In 2011, when the designer Zaniz Jakubowski decided to add a giant, interactive rainforest wall inside the 353-foot Brightness, his imagination was years ahead of available technology. “I wanted to use OLED panels, but no one had them at this scale,” she says. “I had also planned to use holograms, but at that time they were quite rudimentary. If the technology had existed, I could have improved the experience.
Jakubowski persevered, and eventually the multi-walled design – where sensors prompt butterflies to follow guests as they move along eerily realistic screens – came to life. It’s a technical marvel, at one point rising 60 feet to the ceiling, while elsewhere it stretches down both sides of the hallway, providing a 52-foot-long promenade through a rainforest. . “The owner wanted a sensational effect,” says Jakubowski. “My goal wasn’t to feel like you had a wall next to you. I wanted to make a 3D piece, so that you feel like you’re walking through a forest.
Over the past five years, digital art has evolved from 2D screens displaying movies to hyperrealistic 3D environments whose projections “blur the lines between the physical and virtual worlds,” says Jakubowski. The final form is interactive, where the space reacts to the viewer.
This rapidly evolving medium is now moving into the world of superyachts, but in much more personalized forms.
What we are trying to achieve is spatial storytelling
“We take people on a story arc that they follow on multiple levels across the yacht.”
The work can range from a meditation room where the ceiling changes gradually over an hour to soften the mood, to a mural that changes with the seasons or even with the current weather, in a slow, steady flow. “Evolving a yacht over weeks or months involves a high level of technical sophistication,” says John Munro, CEO and Chief Creative Officer of Immersive International, who has been in the business for 20 years. “It can be pleasing for the viewer to see the essential changes taking place. When they look at a work of our art, we hope it will take them out of themselves.
The immersive experience doesn’t have to be huge either. “There are plenty of opportunities to make charming little things and accessories that surprise customers,” says Kevin Andrews, founder of Ideaworks in London. He envisions a “beautiful powder room” in a ship’s nightclub offering a new scenario every time someone enters. “Maybe you have people dancing around you, then fish swimming around, and next time it’s the night sky,” he says. “These surfaces are really a matter of imagination.” It might be a bit heavy for some sailors to process after one night’s libations, but it’s still impressive.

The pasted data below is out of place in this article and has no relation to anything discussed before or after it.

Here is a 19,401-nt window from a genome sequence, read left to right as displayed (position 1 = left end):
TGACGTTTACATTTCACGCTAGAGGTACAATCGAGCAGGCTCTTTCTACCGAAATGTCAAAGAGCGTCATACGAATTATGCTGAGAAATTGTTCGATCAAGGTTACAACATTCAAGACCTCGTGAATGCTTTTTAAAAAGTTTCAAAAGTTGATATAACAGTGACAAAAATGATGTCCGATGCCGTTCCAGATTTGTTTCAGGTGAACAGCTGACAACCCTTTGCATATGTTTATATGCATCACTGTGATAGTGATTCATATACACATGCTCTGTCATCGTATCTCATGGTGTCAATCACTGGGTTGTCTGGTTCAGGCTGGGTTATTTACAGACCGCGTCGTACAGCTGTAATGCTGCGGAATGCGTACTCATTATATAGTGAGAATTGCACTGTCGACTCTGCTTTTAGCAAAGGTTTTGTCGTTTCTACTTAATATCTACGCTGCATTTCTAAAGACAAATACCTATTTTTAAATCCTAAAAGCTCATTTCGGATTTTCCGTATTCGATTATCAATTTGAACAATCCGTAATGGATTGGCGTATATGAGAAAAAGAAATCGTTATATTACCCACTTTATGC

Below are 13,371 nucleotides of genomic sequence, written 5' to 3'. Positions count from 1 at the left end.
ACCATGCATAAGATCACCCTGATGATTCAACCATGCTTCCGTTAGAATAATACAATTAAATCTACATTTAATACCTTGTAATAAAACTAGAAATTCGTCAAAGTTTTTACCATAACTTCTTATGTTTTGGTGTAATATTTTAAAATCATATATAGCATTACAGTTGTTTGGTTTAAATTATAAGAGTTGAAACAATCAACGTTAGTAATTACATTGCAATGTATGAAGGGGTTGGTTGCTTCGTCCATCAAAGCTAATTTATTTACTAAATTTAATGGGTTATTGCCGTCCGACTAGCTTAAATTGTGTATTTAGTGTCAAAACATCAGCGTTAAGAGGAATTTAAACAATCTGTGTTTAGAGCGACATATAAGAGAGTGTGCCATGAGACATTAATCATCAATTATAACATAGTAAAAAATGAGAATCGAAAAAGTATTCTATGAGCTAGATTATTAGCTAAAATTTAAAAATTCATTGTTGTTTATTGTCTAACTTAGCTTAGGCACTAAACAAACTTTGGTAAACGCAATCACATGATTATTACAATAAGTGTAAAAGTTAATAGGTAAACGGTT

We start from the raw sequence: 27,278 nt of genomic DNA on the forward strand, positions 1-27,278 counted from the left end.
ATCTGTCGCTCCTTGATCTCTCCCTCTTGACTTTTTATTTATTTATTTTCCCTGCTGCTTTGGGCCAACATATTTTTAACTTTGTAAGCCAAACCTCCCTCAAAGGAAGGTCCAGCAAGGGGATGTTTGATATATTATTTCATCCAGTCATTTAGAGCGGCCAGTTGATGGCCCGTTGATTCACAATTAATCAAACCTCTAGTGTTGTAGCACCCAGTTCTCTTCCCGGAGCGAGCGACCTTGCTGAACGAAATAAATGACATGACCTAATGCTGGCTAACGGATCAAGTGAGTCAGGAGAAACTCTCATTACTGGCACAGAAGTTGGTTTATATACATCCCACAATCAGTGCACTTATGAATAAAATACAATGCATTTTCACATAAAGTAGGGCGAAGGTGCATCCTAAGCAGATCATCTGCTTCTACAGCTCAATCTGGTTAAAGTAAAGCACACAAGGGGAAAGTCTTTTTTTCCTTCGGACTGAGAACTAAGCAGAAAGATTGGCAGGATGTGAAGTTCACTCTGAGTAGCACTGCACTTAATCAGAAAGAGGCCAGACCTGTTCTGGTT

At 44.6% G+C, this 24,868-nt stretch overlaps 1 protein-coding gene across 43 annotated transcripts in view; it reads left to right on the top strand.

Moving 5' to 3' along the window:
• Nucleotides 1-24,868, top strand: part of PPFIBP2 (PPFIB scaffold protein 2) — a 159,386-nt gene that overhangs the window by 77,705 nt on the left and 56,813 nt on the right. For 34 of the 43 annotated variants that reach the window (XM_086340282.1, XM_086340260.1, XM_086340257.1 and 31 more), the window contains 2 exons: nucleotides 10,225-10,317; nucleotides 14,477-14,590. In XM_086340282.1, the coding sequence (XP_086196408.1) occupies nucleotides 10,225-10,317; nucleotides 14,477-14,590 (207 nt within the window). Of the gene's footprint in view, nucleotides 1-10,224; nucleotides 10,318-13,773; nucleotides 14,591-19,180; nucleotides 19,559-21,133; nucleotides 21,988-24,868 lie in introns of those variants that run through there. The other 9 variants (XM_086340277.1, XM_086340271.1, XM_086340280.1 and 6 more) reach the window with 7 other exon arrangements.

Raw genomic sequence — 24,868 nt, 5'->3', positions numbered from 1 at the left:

The “digital wallpaper”, as Andrews calls it, can also be multitasked. “Given the high costs in square meters of a dining room, for example, if it is reused for different events, it increases its usefulness.” Owners can also bring their NFTs on board and alternate them depending on the mood.
Of course, it is not a simple wallpaper, and the technical challenges remain daunting. “For the forest wall, we had engineers for heating and cooling; lighting, structural and vibration engineers; and materials scientists,” says Jakubowski. “We even built a mechanical system to repair each part in case of breakage. This requires a new toolkit that includes animation, algorithms, and math. It also required hands-on supervision: she opened an Italian studio early in the building process to be closer to Benetti’s shipyard in Livorno and ensure the installation was accurate.
Although still new, this work is becoming easier to integrate into yachts as servers become smaller and faster and lighter OLED displays offer more realistic colors. Jakubowski creates his own work, but Immersive International and Ideaworks collaborate with dozens of artists.
No one thinks these emerging experiential installations will replace conventional works. “Fine art has provenance and history, while different creative forces are at play when art is interactive,” says Andrews. “When it’s done right, it really is art.”